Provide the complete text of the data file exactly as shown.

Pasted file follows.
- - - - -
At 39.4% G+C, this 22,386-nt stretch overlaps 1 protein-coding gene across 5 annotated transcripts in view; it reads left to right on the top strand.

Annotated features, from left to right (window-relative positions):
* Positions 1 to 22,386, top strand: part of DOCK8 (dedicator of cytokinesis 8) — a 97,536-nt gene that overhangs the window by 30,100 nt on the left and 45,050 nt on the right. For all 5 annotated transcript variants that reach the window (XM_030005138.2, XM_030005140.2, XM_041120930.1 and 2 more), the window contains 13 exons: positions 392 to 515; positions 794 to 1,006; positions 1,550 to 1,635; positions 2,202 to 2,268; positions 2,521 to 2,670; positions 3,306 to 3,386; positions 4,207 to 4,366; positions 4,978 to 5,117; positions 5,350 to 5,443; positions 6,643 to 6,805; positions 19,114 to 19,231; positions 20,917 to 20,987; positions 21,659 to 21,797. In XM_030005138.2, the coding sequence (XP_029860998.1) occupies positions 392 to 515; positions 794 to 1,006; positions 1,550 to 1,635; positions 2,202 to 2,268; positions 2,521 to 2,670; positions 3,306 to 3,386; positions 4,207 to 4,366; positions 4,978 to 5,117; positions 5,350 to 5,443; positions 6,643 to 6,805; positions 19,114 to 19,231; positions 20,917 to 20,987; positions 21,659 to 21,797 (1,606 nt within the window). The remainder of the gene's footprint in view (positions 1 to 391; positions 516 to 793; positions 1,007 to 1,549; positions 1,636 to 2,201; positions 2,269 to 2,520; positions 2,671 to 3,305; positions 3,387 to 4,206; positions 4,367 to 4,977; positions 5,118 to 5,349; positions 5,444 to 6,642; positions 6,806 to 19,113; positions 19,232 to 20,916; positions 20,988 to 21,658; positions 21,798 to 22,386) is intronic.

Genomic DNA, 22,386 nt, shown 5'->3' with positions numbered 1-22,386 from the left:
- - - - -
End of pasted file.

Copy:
At 39.4% G+C, this 22,386-nt stretch overlaps 1 protein-coding gene across 5 annotated transcripts in view; it reads left to right on the top strand.

Annotated features, from left to right (window-relative positions):
* Positions 1 to 22,386, top strand: part of DOCK8 (dedicator of cytokinesis 8) — a 97,536-nt gene that overhangs the window by 30,100 nt on the left and 45,050 nt on the right. For all 5 annotated transcript variants that reach the window (XM_030005138.2, XM_030005140.2, XM_041120930.1 and 2 more), the window contains 13 exons: positions 392 to 515; positions 794 to 1,006; positions 1,550 to 1,635; positions 2,202 to 2,268; positions 2,521 to 2,670; positions 3,306 to 3,386; positions 4,207 to 4,366; positions 4,978 to 5,117; positions 5,350 to 5,443; positions 6,643 to 6,805; positions 19,114 to 19,231; positions 20,917 to 20,987; positions 21,659 to 21,797. In XM_030005138.2, the coding sequence (XP_029860998.1) occupies positions 392 to 515; positions 794 to 1,006; positions 1,550 to 1,635; positions 2,202 to 2,268; positions 2,521 to 2,670; positions 3,306 to 3,386; positions 4,207 to 4,366; positions 4,978 to 5,117; positions 5,350 to 5,443; positions 6,643 to 6,805; positions 19,114 to 19,231; positions 20,917 to 20,987; positions 21,659 to 21,797 (1,606 nt within the window). The remainder of the gene's footprint in view (positions 1 to 391; positions 516 to 793; positions 1,007 to 1,549; positions 1,636 to 2,201; positions 2,269 to 2,520; positions 2,671 to 3,305; positions 3,387 to 4,206; positions 4,367 to 4,977; positions 5,118 to 5,349; positions 5,444 to 6,642; positions 6,806 to 19,113; positions 19,232 to 20,916; positions 20,988 to 21,658; positions 21,798 to 22,386) is intronic.

Genomic DNA, 22,386 nt, shown 5'->3' with positions numbered 1-22,386 from the left: